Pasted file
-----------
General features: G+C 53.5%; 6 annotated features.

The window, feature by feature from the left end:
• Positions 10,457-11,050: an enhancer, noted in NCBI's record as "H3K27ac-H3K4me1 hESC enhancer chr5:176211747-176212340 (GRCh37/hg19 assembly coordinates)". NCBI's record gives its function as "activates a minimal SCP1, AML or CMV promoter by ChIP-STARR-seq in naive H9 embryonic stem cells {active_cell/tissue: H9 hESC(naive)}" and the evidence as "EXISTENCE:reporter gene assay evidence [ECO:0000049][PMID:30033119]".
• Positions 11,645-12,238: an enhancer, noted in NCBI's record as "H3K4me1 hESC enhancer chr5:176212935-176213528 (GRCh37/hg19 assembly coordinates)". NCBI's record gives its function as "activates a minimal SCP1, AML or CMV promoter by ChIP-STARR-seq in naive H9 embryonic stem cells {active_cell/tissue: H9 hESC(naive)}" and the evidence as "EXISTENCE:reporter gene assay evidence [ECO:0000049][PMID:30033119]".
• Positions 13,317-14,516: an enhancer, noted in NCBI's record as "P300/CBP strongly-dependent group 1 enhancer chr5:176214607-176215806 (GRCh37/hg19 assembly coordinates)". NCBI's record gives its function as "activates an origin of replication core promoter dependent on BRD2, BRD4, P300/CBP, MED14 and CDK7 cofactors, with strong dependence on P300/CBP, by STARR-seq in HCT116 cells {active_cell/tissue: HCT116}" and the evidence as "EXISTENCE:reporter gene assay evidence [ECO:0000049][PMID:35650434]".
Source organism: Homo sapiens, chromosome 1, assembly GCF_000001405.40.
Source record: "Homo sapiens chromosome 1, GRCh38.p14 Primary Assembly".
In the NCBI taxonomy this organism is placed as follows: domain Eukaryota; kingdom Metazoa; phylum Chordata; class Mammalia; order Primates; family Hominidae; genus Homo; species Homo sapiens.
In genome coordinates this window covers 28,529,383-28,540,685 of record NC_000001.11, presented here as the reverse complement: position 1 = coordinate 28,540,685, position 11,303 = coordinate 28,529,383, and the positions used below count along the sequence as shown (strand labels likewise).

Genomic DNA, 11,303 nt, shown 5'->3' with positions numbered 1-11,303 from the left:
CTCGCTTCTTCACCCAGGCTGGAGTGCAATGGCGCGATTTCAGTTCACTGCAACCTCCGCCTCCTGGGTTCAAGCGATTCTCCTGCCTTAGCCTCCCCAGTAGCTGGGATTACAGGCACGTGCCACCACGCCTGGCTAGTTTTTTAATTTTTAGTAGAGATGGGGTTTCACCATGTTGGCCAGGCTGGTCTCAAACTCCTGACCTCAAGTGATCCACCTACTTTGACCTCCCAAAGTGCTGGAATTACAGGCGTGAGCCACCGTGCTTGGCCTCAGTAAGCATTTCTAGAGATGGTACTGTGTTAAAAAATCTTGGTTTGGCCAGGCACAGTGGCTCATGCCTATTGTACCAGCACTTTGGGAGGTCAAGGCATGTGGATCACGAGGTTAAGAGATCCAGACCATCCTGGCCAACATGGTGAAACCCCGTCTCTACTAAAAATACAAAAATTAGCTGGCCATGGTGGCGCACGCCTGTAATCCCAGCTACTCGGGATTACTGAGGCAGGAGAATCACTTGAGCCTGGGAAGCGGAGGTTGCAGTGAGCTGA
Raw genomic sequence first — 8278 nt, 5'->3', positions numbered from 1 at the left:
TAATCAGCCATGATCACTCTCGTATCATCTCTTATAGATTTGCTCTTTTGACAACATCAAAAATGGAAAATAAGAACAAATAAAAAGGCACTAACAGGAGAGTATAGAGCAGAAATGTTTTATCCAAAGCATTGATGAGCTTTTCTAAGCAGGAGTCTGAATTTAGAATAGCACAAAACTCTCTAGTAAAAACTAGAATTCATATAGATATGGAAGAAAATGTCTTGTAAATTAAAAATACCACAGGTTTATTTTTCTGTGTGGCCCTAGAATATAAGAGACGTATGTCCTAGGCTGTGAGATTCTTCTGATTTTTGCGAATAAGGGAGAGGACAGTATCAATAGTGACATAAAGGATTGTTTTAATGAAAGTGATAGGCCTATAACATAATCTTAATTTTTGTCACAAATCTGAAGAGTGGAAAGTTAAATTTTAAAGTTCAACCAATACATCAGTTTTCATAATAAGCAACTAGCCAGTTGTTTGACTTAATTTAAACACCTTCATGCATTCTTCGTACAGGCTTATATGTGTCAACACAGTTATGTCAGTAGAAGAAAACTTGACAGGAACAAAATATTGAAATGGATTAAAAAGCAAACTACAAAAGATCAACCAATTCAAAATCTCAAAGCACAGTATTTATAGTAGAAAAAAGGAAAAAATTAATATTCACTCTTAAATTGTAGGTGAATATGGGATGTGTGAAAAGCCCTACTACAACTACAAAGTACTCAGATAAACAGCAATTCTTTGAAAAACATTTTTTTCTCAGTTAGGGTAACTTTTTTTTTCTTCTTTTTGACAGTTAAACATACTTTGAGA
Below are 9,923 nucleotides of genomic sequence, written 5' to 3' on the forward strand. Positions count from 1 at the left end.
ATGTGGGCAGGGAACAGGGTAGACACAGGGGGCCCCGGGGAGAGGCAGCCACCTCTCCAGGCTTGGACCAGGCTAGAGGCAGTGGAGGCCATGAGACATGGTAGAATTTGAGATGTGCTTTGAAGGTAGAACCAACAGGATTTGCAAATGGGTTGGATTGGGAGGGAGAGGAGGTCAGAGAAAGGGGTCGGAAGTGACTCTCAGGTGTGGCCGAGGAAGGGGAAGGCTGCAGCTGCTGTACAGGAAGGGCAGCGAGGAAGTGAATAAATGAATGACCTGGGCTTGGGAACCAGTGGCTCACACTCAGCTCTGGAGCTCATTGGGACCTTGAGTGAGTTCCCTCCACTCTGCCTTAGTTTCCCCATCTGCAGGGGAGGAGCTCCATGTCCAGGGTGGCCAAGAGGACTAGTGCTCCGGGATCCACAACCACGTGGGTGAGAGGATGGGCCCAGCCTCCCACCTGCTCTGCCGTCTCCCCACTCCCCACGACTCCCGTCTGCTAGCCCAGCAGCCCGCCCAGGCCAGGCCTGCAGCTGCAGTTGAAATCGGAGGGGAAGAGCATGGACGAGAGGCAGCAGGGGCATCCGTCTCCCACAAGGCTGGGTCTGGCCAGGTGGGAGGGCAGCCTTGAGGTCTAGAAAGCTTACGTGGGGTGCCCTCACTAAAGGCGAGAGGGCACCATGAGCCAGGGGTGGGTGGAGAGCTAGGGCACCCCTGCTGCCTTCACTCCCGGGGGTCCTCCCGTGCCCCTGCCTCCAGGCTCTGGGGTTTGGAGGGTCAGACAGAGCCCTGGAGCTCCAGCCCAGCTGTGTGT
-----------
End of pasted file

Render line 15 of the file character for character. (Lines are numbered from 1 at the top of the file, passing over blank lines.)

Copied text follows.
ATGTGGGCAGGGAACAGGGTAGACACAGGGGGCCCCGGGGAGAGGCAGCCACCTCTCCAGGCTTGGACCAGGCTAGAGGCAGTGGAGGCCATGAGACATGGTAGAATTTGAGATGTGCTTTGAAGGTAGAACCAACAGGATTTGCAAATGGGTTGGATTGGGAGGGAGAGGAGGTCAGAGAAAGGGGTCGGAAGTGACTCTCAGGTGTGGCCGAGGAAGGGGAAGGCTGCAGCTGCTGTACAGGAAGGGCAGCGAGGAAGTGAATAAATGAATGACCTGGGCTTGGGAACCAGTGGCTCACACTCAGCTCTGGAGCTCATTGGGACCTTGAGTGAGTTCCCTCCACTCTGCCTTAGTTTCCCCATCTGCAGGGGAGGAGCTCCATGTCCAGGGTGGCCAAGAGGACTAGTGCTCCGGGATCCACAACCACGTGGGTGAGAGGATGGGCCCAGCCTCCCACCTGCTCTGCCGTCTCCCCACTCCCCACGACTCCCGTCTGCTAGCCCAGCAGCCCGCCCAGGCCAGGCCTGCAGCTGCAGTTGAAATCGGAGGGGAAGAGCATGGACGAGAGGCAGCAGGGGCATCCGTCTCCCACAAGGCTGGGTCTGGCCAGGTGGGAGGGCAGCCTTGAGGTCTAGAAAGCTTACGTGGGGTGCCCTCACTAAAGGCGAGAGGGCACCATGAGCCAGGGGTGGGTGGAGAGCTAGGGCACCCCTGCTGCCTTCACTCCCGGGGGTCCTCCCGTGCCCCTGCCTCCAGGCTCTGGGGTTTGGAGGGTCAGACAGAGCCCTGGAGCTCCAGCCCAGCTGTGTGT